Academic journal article Journal of the International Academy for Case Studies

Merger Talks Gone Awry: Martin Marietta Materials Hostile Bid for Vulcan Materials

Academic journal article Journal of the International Academy for Case Studies

Merger Talks Gone Awry: Martin Marietta Materials Hostile Bid for Vulcan Materials

Article excerpt

CASE DESCRIPTION

The primary subject matter of this concerns the legal use and interpretation of Non-Disclosure Agreements (NDA) and Joint Defense and Confidentiality Agreement (JDA) executed by the companies when they were on good terms. Secondary issues examined include proxy fights, hostile takeovers, and the aggregates industry dynamics. The case has a difficulty level appropriate to senior-level undergraduates or first year MBA students. The case designed for the business law courses is designed to be taught in a single 75-minute class period and requires no more than 2 hours of outside preparation by students.

CASE SYNOPSIS

In May 2012, Lynne Davis, an extremely small investor in Vulcan Materials, was faced with a proxy vote on a hostile takeover offer from Martin Marietta Materials. Vulcan and Martin Marietta were number one and two respectively in the U.S. aggregates (sand, rock, gravel) industry. They had entered into friendly merger negotiations, but the talks broke down in June of 2011. In December 2011, Martin made an unsolicited exchange offer of 0.50 shares of its stock for each share of Vulcan's stock, and litigation from both companies soon ensued. By February 2012, both companies initiated lawsuits, with some shareholders doing the same. Lynne had followed the litigation and reviewed the exchange offer but was undecided whether to vote her proxy for 4 new directors proposed by Martin Marietta or with Vulcan's nominees. As the June 2012 meeting approached, Lynne tried to sort through the myriad claims to reach her decision.

CASE BODY

As she walked down her driveway on a windy spring day, Lynne Davis cringed at the sight of the large envelope protruding from her mailbox. She took a quick glance at the return address titled Vulcan Materials Company which confirmed this was more proxy material related to Martin Marietta Materials hostile takeover of Vulcan. She had acquired 8 shares over 20 years earlier as a young employee at Vulcan's Birmingham, Alabama headquarters. Since that time she never gave much thought to the shares except each year when she received the notice of the annual shareholders' meeting. However, since the beginning of 2012 both companies had waged a proxy fight for the votes of Vulcan shareholders.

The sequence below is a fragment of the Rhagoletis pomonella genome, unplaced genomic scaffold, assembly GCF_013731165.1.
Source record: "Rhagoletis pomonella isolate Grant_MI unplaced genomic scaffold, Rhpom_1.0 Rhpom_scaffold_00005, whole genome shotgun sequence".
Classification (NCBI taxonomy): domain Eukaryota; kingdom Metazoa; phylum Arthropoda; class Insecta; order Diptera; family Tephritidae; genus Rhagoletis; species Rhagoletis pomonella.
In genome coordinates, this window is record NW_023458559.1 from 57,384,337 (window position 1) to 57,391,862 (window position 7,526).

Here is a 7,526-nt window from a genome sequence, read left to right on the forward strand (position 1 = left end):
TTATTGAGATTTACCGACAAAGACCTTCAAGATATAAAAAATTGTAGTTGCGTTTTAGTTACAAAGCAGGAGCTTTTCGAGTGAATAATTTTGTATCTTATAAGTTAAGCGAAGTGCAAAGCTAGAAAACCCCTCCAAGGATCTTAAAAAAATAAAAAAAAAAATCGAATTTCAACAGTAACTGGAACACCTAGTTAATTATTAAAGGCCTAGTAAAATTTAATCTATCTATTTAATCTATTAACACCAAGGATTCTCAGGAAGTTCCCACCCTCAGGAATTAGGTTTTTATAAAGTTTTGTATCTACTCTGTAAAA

In early 2010, the companies had entered talks to discuss the merger of the two largest firms in the aggregates industry. After the talks broke down late in 2011 Martin Marietta made an unsolicited exchange offer for all outstanding shares of Vulcan's common stock at a fixed exchange ratio of 0.50 shares of Martin Marietta common stock. Vulcan's board immediately rejected the offer, and the proxy fight began with both companies filing lawsuits prior to the 2012 shareholders' meeting. Lynne opened the packet as she walked back up her driveway. A white proxy card was on top of the proxy material. She knew that the contents of the packet would include Vulcan's request to vote this white card just as Martin Marietta's material asked her to vote the blue card included with its proxy. She decided to review the events leading up to the June 1st vote before deciding how to vote her proxy.

AGGREGATES INDUSTRY

Aggregates were used in a variety of industries, but primarily in construction projects. Aggregates included crushed stone, sand and gravel. Demand for the industry's products was derived from different construction projects including airports, highways, water and sewer systems, manufacturing facilities, railroad track ballast, residential and commercial buildings. The industry consisted of over 5,000 companies in the U.S. In recent years, growth was typically accomplished through acquisition of existing facilities. The regulatory environment of aggregate producers often required dozens of permits to operate a single facility. Producers needed to navigate state and Federal regulations related to air quality, water quality, noise, zoning and safety. …

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